Since last year, there were rumors going around that graduation may be affected by the construction on the new communications building. But those were just rumors.

My class never received any form of official communications from Provost House, Jeffrey Clark or the Senior Class Officers — the people behind this decision — about this issue, and instead heard from our parents that graduation would be ticketed.

For a university known for its communications school, I hoped to receive better and more transparent communication from the administrators and student leaders involved in making decisions about graduation.

Not only do I take issue with the fact that this was never communicated directly with the students, but more importantly, that these decision-makers displayed such a clear lack of transparency in making this decision.

How many seats of the 14,500 that were set up for graduation this past year would be lost due to the construction? How did they decide on giving each student four tickets for his or her family? Why was the senior class not told this was an issue before a decision was made and communicated with our families?

These are just some of the many questions that my fellow senior classmates and I deserve to have answered.

Yes, they gave us the opportunity to vote on a choice between two locations, but even then, how were those choices selected? Did they consider holding graduation in a larger area like Rhodes Stadium?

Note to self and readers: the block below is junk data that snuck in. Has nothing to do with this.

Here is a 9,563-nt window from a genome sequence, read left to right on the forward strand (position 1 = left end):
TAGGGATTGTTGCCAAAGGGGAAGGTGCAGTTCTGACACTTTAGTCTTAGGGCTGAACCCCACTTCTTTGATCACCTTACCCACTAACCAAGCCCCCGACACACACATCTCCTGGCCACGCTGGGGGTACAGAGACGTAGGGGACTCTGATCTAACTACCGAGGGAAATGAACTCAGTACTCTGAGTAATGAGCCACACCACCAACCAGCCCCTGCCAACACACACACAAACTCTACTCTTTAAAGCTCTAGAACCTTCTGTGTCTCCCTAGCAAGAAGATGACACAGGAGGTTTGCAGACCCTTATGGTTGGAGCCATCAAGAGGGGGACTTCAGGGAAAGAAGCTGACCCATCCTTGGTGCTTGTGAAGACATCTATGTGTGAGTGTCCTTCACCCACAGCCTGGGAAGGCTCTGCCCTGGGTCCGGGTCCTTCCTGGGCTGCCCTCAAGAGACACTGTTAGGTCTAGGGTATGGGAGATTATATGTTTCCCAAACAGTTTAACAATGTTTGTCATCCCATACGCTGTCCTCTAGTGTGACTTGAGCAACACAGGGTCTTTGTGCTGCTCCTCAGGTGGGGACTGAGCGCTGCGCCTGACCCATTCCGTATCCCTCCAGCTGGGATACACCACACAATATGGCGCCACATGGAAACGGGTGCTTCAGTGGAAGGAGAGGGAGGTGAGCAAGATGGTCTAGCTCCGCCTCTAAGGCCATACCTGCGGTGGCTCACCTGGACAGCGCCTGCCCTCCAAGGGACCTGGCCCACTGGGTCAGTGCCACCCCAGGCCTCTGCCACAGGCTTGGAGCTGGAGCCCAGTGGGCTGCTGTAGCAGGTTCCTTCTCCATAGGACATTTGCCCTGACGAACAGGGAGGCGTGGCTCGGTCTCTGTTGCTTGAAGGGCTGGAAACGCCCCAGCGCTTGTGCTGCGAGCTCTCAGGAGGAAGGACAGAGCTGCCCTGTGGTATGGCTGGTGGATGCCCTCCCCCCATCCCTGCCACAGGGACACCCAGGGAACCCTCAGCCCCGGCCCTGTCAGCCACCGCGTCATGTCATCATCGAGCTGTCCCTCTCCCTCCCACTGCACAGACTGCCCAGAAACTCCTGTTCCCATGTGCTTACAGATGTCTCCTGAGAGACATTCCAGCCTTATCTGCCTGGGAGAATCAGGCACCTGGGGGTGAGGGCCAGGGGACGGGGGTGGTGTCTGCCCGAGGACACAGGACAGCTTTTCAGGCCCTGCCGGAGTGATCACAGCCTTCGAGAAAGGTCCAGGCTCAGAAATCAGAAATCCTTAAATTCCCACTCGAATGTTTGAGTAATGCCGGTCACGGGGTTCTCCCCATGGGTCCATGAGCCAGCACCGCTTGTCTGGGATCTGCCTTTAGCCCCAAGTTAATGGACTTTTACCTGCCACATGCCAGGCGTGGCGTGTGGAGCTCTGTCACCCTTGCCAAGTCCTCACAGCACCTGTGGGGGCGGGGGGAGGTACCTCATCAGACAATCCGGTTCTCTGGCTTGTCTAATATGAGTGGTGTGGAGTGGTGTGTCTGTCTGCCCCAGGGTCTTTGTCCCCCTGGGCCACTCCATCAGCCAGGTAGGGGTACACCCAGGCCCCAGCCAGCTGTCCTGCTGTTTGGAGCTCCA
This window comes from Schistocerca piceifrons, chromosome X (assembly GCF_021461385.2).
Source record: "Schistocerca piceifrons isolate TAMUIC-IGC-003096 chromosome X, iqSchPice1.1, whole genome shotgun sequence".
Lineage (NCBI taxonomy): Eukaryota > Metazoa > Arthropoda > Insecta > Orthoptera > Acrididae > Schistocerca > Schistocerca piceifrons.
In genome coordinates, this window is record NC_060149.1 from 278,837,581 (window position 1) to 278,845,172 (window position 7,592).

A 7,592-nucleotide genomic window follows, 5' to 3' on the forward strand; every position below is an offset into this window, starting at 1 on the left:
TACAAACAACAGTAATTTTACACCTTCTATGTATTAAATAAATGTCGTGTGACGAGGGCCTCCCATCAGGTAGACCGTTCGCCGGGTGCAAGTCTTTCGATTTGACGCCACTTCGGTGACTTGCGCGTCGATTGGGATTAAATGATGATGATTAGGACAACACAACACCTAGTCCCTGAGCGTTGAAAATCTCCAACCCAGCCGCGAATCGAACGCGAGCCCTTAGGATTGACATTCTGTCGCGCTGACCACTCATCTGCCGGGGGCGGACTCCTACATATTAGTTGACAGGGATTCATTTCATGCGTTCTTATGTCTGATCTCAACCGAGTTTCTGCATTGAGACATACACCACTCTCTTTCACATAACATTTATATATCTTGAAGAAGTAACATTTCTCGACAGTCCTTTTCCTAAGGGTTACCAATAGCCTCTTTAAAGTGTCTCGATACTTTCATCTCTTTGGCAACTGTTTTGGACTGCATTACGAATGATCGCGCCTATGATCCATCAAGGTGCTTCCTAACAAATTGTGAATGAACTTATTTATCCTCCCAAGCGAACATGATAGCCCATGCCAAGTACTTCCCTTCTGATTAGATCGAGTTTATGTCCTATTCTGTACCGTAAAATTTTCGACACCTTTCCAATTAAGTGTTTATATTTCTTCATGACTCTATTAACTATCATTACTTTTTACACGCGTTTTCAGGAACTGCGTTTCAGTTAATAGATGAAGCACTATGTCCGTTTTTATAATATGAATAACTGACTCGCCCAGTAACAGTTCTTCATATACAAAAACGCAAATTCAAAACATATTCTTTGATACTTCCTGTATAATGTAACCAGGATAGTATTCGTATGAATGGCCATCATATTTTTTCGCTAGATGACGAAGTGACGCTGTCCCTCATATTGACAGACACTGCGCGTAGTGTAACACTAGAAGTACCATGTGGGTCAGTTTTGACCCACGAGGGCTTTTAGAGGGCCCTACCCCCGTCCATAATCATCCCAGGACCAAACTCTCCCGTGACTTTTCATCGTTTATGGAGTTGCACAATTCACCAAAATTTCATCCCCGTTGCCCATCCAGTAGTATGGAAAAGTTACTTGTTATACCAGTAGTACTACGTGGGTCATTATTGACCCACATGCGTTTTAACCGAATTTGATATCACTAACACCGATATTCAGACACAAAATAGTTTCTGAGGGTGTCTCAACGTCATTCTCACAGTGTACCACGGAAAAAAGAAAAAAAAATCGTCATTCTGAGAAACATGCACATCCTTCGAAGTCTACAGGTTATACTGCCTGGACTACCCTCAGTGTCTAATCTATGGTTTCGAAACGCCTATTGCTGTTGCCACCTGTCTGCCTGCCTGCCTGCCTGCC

While I am certainly not advocating for the latter option because I have been looking forward to graduating Under the Oaks for the last three years, the decision should have been transparent. Giving seniors the choice between two options, one of which is clearly relayed in a biased manner, is not acceptable. 

And sending out what might now be premature and inaccurate communications to our families is a waste of time and money for all parties involved.

So now I ask all of these people to re-evaluate their decision making process and place themselves in the shoes of the rest of the senior class.

Would they appreciate hearing rumors and secondhand information, and yet still be expected to know what is going on with graduation? Would they appreciate having their voices treated as an afterthought and only a response to negative feedback? That is how they are treating the Class of 2016. The next time they are making a decision that directly involves me, they need to tell me directly and give me the opportunity to provide my input.

Kristen DeMaria is a senior at Elon University.


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